This paper presents observations of the finescale three-dimensional kinematic and thermodynamic structure of a long-lived mesoscale gravity wave that occurred on 14-15 February 1992 during the Storm-scale Operational and Research Meteorology-Fronts Experiment Systems Test (STORM-FEST). In Part I of this series of papers, it was shown that the wave was generated just behind the leading edge of an advancing dry air mass that originated as a foehnlike downslope flow over the Rocky Mountains of southern Colorado and New Mexico. Surface pressure signatures of wave motion began as the dry air mass ascended a warm front east of a lee cyclone and a rainband developed along its leading edge. The wave and rainband intensified, remaining near the leading edge of the dry air mass as the dry air mass advanced northeastward over the warm frontal inversion. After 7 h of evolution, the leading edge of the dry air mass passed over the dual-Doppler network in northeast Kansas. It was at this point in the evolution that the relationships among the mesoscale gravity wave, the leading edge of the dry air mass, and the rainband were determined using dual-Doppler kinematic and thermodynamic retrieval analyses. These analyses demonstrate temporal and spatial consistency, and were verified to the degree possible with independent datasets. Over the dual-Doppler network, the leading edge of the dry air mass was characterized by a strong gradient in horizontal momentum. Convection occurred at the leading edge of the dry air mass. Within the dry air mass, a four-quadrant region of divergence and convergence was observed. Associated with these patterns of convergence and divergence were downdrafts and updrafts. The downdraft contributed to the depression of the warm frontal inversion, creating the wave signature in the surface barograms. The downdraft branch of the circulation, which acted to depress the inversion height, was associated with net cooling due to evaporation of precipitation above the inversion and with circulations associated with the deceleration of air at the leading edge of the advancing dry air mass. The wavelength of the wave over the Doppler domain was determined by the scale of the internal circulations within the dry air and the scale of the convection. Pressure, p′', and virtual potential temperature, θ'v, perturbations were generated by the advancing dry air mass and associated convection. Strong horizontal p′' gradients were associated with both the abrupt deceleration of air at the leading edge of the dry air mass and with the divergent flow at the top of the updraft. Vertical p′' gradients were associated with convective updrafts and downdrafts. The total p′' distribution was the sum of these effects. Because the convection was weak, the vertical accelerations were small, and the retrieved distribution of θ'v was such that the buoyancy force exactly balanced the vertical perturbation pressure gradient force. A conceptual model for the generation and maintenance of this wave is proposed based on the analysis of the observations and the larger-scale measurements presented in Part I.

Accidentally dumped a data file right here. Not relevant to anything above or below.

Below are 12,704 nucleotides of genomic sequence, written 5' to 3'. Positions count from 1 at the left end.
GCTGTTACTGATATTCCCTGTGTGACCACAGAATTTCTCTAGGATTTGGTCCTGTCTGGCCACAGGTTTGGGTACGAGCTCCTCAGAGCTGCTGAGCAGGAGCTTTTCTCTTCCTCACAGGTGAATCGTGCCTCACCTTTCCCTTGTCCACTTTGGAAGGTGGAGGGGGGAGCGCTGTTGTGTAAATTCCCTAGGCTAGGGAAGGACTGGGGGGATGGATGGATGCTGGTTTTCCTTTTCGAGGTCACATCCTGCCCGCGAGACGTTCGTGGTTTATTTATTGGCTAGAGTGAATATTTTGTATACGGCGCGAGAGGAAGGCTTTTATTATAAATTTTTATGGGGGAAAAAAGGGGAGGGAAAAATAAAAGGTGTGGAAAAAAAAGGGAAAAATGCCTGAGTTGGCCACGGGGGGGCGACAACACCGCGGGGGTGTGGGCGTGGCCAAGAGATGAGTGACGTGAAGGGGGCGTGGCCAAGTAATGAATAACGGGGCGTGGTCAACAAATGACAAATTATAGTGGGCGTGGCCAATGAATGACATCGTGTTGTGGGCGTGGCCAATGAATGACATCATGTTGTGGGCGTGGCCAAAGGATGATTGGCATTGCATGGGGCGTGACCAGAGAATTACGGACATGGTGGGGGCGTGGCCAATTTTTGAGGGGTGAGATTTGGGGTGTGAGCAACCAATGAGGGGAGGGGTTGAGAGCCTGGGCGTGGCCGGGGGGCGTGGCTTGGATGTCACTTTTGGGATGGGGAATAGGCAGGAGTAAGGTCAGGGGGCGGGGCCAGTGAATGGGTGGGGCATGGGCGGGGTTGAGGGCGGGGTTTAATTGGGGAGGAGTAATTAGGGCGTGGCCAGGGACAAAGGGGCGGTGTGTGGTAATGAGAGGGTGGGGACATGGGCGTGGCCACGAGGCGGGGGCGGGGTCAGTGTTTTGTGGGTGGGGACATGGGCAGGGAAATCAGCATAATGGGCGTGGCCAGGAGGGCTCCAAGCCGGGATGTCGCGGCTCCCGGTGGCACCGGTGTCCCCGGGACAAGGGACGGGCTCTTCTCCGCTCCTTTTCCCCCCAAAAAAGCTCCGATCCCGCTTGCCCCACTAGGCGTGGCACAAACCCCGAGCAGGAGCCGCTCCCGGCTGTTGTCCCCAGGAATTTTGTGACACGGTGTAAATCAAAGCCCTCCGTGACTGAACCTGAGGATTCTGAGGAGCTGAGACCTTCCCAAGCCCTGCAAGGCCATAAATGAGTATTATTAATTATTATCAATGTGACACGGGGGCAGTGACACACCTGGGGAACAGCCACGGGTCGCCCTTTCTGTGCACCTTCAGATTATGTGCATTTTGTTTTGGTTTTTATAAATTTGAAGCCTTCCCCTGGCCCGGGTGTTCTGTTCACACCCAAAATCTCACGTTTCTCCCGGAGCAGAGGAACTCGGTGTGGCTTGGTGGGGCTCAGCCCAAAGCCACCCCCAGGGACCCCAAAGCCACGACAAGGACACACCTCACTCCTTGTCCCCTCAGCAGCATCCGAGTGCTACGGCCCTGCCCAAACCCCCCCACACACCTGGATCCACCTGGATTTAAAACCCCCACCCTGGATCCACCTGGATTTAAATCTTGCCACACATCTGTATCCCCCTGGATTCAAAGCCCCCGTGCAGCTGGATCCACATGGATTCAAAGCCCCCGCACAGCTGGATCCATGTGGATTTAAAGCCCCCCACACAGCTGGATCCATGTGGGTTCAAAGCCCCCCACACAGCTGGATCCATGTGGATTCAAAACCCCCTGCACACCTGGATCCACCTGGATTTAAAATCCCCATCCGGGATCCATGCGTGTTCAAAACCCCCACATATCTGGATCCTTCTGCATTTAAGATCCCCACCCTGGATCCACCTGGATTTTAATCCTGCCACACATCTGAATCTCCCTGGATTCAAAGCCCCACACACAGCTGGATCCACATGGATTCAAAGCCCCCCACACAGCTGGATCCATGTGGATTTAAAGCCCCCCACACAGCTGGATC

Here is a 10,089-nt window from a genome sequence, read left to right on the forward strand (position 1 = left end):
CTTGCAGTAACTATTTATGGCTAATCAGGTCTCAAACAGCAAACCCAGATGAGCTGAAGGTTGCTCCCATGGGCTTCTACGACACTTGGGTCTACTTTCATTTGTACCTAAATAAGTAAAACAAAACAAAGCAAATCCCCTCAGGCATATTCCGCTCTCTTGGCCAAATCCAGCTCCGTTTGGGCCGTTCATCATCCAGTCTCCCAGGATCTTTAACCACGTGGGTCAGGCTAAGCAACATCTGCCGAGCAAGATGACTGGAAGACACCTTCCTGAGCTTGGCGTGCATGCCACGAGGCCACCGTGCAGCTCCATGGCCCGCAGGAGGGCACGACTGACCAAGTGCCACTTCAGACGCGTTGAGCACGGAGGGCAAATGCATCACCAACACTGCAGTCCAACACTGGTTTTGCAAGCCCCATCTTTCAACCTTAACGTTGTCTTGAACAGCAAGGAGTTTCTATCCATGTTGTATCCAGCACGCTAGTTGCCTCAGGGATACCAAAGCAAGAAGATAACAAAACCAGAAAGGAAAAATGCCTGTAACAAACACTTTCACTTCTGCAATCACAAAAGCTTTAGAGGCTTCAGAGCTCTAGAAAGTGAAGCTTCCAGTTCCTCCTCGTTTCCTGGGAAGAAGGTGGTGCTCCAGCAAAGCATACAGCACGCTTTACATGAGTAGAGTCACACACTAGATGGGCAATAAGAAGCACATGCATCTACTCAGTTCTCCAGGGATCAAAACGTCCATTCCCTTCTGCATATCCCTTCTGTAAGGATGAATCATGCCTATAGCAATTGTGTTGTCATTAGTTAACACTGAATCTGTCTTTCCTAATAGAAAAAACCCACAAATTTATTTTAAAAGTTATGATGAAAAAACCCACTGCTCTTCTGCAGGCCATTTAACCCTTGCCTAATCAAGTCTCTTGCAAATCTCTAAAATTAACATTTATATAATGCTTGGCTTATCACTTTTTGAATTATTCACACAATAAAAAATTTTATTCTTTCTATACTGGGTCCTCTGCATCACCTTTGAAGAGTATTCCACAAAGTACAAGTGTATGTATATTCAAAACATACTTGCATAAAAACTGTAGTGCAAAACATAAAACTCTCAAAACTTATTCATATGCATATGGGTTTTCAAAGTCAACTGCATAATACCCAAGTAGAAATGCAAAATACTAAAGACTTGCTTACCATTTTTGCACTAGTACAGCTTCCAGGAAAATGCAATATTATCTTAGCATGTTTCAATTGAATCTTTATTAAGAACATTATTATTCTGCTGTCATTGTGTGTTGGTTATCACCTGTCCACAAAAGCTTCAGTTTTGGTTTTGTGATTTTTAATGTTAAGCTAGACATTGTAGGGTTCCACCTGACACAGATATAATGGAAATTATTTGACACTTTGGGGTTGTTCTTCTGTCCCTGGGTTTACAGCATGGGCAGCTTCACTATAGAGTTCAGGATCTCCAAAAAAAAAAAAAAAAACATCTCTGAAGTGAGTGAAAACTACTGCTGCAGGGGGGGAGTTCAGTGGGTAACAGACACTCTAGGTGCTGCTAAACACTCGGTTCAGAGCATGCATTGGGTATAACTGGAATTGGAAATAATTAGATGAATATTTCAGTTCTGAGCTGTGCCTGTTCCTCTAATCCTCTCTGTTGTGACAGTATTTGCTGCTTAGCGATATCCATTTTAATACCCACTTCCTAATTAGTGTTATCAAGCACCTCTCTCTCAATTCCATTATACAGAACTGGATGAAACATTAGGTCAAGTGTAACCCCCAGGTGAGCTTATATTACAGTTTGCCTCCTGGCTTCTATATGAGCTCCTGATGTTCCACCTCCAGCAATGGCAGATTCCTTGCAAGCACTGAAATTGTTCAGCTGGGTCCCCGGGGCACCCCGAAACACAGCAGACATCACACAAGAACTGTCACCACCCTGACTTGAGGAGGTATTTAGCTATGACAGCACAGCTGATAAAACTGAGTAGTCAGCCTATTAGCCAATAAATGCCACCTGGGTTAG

|Original language||English (US)|
|Number of pages||19|
|Journal||Monthly Weather Review|
|State||Published - 2001|
ASJC Scopus subject areas
- Atmospheric Science